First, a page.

Ray McNulty

As a key strategic advisor for Penn Foster High School, Ray believes that the education system cannot wait for challenges to arrive at their doorstep; rather, the system needs to reach out and forge solutions. With over 40 years of experience as an educator, administrator, and education reform expert, Ray also serves as Chairman of the National Dropout Prevention Center Network and was previously Program Director and Senior Fellow at the Bill & Melinda Gates Foundation.
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Recent Posts

6 Ways to Improve Parental Involvement in High School

Posted by Ray McNulty on 10/22/15 4:00 PM

Parental involvement in student life is proven to improve education performance,1 but it tends to taper off in the high school years. Some of this is only natural — as children grow into teens, it's normal for a bit of distance to develop between them and their parents. In lower grades, parents are often required to attend parent-teacher conferences and sign off on report cards and homework, but this doesn't always continue into the higher grades. We think it should — more parental involvement in school correlates with higher grade point averages and further sets students up for success.

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Topics: Dropout Crisis

How to Set High Expectations Without Discouraging Teens

Posted by Ray McNulty on 10/15/15 10:30 AM

High school graduation rates continue to improve and remain on track to meet a national goal of 90 percent by 2020, according to the latest Building a Grad Nation report, released annually by a coalition of educational organizations.1 The graduation rate for the 2012-2013 school year hit 81.4 percent, the highest since states adopted a new method of calculating graduation rates in 2010. Advances by black and Hispanic students help account for this trend. However, national gains are distributed unevenly among school districts, and graduation rates remain unacceptably low in some areas for low-income, English-language learning and special education students.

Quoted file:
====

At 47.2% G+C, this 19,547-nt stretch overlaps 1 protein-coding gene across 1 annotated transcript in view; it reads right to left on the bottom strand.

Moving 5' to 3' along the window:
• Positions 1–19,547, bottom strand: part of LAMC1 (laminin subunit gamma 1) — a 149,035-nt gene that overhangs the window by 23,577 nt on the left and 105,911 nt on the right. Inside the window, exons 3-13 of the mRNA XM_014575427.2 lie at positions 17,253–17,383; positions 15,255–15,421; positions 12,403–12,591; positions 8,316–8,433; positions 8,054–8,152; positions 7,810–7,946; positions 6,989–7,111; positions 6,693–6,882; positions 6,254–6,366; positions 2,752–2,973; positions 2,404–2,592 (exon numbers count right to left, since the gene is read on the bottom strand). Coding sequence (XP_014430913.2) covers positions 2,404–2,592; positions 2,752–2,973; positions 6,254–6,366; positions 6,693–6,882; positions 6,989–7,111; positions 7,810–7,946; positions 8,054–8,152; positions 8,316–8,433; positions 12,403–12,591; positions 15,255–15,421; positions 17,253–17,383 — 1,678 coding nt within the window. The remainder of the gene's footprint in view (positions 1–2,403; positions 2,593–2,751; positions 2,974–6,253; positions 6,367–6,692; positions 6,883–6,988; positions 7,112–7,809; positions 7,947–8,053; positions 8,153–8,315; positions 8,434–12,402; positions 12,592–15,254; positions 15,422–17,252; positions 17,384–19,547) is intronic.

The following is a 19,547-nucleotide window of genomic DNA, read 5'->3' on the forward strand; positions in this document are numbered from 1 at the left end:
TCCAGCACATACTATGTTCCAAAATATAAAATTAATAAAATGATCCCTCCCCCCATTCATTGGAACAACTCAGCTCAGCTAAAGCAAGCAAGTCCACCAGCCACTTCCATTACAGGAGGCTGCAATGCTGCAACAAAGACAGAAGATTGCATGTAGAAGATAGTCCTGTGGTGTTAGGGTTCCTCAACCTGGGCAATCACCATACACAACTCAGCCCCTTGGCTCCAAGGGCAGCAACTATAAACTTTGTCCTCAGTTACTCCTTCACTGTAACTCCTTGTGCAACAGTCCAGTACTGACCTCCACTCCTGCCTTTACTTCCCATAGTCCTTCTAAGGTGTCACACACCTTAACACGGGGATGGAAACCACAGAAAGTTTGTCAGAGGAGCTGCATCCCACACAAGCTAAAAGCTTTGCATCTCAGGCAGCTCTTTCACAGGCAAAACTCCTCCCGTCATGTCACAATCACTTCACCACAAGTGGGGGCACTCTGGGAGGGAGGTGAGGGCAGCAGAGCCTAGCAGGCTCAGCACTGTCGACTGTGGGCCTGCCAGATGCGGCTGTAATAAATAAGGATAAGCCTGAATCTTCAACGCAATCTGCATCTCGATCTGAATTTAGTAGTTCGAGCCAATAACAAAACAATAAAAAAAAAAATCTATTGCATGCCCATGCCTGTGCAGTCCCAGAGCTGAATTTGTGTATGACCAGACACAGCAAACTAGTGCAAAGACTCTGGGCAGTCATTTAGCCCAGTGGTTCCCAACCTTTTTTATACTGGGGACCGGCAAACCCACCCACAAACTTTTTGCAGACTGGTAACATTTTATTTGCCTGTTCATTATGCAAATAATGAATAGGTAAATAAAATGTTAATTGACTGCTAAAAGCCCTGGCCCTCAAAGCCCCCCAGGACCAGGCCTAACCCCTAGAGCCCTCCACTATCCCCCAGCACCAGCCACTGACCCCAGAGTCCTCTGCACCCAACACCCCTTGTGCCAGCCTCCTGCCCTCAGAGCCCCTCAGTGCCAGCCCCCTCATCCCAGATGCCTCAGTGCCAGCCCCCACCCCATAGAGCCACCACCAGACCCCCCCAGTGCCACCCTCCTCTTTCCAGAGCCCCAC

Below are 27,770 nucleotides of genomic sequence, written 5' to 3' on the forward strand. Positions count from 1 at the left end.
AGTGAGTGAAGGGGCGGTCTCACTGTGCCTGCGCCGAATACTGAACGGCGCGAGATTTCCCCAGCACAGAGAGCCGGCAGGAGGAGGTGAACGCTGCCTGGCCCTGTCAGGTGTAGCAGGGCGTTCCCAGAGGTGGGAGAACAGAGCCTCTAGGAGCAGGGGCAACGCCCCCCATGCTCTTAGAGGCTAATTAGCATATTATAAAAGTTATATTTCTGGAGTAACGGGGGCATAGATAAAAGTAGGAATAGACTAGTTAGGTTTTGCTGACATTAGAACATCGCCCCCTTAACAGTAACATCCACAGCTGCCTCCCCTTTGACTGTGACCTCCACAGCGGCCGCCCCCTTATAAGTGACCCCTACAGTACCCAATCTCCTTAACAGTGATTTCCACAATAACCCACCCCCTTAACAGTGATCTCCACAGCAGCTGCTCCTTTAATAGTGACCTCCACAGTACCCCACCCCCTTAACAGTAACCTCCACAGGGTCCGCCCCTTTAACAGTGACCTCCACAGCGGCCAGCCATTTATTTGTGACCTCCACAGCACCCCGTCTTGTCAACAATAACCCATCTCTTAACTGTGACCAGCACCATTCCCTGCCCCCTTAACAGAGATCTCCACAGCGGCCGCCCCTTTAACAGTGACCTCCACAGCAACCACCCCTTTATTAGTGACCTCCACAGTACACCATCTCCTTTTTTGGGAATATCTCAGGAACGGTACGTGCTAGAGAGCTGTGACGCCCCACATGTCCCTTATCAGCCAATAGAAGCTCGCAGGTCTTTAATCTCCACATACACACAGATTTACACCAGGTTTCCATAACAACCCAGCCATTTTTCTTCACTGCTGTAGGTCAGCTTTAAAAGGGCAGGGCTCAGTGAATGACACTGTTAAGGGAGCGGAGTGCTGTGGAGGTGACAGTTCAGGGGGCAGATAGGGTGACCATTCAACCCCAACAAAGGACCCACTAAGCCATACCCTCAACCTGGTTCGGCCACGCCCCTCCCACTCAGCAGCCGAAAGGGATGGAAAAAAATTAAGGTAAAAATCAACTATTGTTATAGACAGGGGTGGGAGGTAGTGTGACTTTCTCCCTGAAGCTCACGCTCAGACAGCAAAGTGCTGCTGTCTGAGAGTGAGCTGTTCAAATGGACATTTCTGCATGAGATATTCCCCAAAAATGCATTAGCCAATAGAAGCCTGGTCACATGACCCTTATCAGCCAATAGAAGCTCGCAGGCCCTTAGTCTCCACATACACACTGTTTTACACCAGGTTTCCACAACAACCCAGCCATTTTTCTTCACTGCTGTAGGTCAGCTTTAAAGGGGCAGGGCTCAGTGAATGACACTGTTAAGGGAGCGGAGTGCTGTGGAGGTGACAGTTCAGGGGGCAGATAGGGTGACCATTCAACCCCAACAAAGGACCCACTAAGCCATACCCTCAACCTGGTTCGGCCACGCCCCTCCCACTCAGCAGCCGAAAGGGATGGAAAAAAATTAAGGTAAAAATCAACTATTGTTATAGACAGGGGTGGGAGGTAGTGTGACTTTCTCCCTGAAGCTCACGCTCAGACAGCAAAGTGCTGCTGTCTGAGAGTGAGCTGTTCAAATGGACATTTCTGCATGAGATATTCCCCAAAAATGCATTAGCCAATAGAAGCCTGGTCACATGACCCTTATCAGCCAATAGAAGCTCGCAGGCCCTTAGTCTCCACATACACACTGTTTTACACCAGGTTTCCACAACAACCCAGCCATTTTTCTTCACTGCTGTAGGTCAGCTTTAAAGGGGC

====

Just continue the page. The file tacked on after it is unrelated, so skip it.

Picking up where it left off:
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Topics: Dropout Crisis

8-Point Plan to Help Students Succeed Despite Personal Hardships

Posted by Ray McNulty on 10/8/15 11:00 AM

Unfortunately, not all high school students are set up for success. Many students who struggle at school come from challenging circumstances at home, and others are facing hardships such as the death of a parent, homelessness or addiction that threaten their ability to finish high school. The national high school dropout rate, while improving, is still a crisis — according to the National Conference of State Legislatures, about 7,000 students drop out every day1. High school staff and administrators need to support students who are facing such hardships and enable them to succeed in high school and move into post-secondary education.

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Topics: Dropout Crisis

How States are Re-Thinking Online High School

Posted by Ray McNulty on 10/1/15 4:00 PM

Our current education system speaks to traditional in-class learning. But there are truly many ways to learn. From corporations onboarding new employees with online training, to YouTube how-to videos, to motivated learners taking at-home courses in their spare time, forms of education take on many shapes, and online learning has offered new spaces for students to learn. The area of online education continues to grow and mature, but unfortunately, it still has some antiquated legislation to overcome before alternative education can be a viable and accessible solution for students across our nation’s school districts.

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4 Ways to Improve Outcomes for ELL Students

Posted by Ray McNulty on 9/10/15 2:00 PM

“English language learners are the fastest-growing student population group in our schools. Providing them with high-quality services and programs is an important investment in America’s future.” – Dennis Van Roekel, President of the National Education Association